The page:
By: Robin Pandey Date:20/February/2022
The concept of lawful homicide or justified homicide is a defence from culpable homicide. A homicide is lawful when there is sufficient evidence to disprove beyond reasonable doubt that the alleged doing falls under Mens Rea. The key to this defence is that it was reasonable for the subject to believe that there was an imminent and otherwise unavoidable danger of death or grievous hurt to body which is only avoided by the means of force which can lead to the death of the person using such force or the aggressor in legal sense. The distinction between lawful and unlawful homicide depends on whether the offender’s act was intentional, careless or otherwise. In the first case, law will set the culprit free while in the second case he will be held criminally responsible for his criminal act. The Code lists certain situations in which criminal responsibility for homicide is either excused or justified. These situations are listed in Chapter iv of the Code i.e. in Sections 76 to 106 dealing with General Exceptions. These include those homicides which are committed with no criminal intention or knowledge.
Excusable Homicide: A homicide is considered in law to be excused in the following cases :
(i) Section 80: Accident or Misfortune: Where the death is caused by accident or misfortune, and with no criminal intention or knowledge in the doing of a lawful act in a lawful manner, and with proper care and caution.
(ii) Sections 82 to 85: Where the death is caused by a child (immature mind). or a person of unsound mind, or an intoxicated person.
(iii) Where death is caused unintentionally by an act done in good faith, for the benefit of the person killed, when:
(iii A)Sections 87, 88 & 89: The person killed, if a minor or lunatic, his guardian has expressly or impliedly consented to such an act: or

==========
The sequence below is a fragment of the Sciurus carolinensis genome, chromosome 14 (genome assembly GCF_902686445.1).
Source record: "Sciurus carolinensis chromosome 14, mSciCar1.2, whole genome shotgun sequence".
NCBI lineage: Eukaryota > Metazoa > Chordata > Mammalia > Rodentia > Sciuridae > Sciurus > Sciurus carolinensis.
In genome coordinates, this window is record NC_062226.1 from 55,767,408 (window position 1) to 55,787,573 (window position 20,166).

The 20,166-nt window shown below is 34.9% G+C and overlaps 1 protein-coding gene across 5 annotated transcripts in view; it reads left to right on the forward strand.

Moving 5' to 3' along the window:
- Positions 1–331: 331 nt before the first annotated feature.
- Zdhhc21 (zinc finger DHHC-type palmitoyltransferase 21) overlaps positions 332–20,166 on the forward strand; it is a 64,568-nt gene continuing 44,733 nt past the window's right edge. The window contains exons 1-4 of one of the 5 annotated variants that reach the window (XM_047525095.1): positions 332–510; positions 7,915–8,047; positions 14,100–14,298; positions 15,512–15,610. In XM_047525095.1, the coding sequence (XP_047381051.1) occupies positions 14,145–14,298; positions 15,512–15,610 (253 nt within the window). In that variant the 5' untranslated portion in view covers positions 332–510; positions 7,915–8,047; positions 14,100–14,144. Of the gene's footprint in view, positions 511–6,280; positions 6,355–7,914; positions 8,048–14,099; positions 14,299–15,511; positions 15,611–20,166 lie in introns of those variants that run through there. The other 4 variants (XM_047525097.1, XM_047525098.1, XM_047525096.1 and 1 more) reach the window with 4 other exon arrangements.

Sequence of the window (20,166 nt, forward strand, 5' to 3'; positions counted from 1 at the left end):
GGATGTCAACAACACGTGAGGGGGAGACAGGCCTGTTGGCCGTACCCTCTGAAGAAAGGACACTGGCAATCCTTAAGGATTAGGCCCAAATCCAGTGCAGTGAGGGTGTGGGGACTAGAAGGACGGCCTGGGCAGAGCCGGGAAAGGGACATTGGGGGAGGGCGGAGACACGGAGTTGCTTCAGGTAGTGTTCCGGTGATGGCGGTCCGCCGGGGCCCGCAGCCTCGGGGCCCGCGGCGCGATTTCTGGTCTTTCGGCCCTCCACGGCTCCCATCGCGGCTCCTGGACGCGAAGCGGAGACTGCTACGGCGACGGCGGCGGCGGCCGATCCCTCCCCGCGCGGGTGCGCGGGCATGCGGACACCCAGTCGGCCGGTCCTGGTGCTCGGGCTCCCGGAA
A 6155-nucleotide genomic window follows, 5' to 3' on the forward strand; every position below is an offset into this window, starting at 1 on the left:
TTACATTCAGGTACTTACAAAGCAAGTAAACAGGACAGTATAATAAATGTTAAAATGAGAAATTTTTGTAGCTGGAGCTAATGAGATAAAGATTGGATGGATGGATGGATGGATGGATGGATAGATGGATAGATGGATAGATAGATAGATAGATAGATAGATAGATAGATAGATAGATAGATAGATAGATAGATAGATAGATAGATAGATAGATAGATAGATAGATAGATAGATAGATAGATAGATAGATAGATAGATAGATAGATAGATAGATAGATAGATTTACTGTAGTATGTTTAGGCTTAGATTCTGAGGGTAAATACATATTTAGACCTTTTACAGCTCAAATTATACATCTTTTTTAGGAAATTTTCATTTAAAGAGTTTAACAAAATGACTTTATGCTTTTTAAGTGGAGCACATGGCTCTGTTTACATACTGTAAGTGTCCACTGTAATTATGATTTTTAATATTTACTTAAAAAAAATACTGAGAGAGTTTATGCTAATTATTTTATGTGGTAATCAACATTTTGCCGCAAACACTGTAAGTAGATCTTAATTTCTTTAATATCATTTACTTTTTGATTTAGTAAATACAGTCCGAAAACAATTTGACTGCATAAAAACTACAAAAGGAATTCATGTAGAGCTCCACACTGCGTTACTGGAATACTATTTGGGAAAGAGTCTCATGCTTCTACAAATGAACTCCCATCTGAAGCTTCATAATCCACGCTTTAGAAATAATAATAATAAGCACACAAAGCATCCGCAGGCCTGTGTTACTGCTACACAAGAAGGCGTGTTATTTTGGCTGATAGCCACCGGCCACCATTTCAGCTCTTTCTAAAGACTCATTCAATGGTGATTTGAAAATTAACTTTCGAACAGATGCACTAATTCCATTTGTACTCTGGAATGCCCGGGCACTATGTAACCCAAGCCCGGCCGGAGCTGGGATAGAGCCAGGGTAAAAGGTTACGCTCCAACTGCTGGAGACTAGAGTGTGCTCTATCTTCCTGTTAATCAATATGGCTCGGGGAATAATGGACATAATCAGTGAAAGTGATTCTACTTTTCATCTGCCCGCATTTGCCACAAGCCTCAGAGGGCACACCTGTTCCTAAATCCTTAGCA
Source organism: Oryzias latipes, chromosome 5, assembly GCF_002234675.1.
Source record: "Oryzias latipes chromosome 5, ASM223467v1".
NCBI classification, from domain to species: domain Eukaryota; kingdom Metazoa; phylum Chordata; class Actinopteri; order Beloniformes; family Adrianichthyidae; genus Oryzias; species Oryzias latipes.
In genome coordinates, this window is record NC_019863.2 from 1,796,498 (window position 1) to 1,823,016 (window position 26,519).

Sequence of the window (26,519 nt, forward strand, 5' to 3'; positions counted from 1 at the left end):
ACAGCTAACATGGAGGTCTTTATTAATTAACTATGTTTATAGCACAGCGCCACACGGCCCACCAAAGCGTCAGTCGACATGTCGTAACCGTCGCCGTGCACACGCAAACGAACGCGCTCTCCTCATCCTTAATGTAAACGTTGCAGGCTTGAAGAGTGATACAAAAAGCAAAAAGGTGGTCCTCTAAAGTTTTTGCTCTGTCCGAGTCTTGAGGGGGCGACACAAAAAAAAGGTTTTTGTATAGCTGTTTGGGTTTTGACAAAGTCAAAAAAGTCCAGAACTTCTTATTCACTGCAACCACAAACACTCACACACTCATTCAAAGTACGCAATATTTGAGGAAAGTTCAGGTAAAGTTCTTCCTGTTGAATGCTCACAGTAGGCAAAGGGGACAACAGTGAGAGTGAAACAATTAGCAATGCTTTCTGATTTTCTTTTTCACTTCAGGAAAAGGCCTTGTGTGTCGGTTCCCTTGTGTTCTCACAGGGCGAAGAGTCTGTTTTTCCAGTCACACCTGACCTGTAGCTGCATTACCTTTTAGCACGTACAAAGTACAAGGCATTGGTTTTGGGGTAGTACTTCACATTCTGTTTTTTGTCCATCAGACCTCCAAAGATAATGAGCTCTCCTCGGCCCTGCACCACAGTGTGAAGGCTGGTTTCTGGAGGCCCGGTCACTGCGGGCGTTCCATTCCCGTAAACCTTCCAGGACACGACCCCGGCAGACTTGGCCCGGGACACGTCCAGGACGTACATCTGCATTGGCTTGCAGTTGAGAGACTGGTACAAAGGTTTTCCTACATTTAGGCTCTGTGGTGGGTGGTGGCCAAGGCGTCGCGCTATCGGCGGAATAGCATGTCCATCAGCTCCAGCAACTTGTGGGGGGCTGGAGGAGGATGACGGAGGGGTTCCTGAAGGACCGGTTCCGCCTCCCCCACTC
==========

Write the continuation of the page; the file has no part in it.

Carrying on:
(iii B)Section 92: It is impossible for the person killed or his guardian to (b) signifies consent in time or the thing to be done for the benefit of the person concerned.
Justified Homicide: A homicide is considered in law to be justified, if death is caused:
(i) Section 76: Mistake of fact: by a person who is bound, or by a mistake of fact, in good faith believes himself to be bound by law; or
(ii) Section 79: Mistake of fact: by a person who acts in pursuant to a lawful authority or, by reason of a mistake of fact, in good faith be believes himself so authorised; or
(ii) Section 77: Judicial act: by a judge when acting judicially in the exercise of any power which he possesses, or in good faith he believes that he possesses under the law; or
(iv) Section 78: Order of the Court: by a person acting in pursuance of the judgment or order of a Court of Justice: or
(v) Section 81: Necessity: by a person acting with no criminal intention to cause harm and in good faith to avert other harm to person or property: or
(vi) Sections 100 & 103: Right to Private defence: In certain specified situations, right of private defence of the body/property extends to the voluntary causing of death of the assailant/culprit.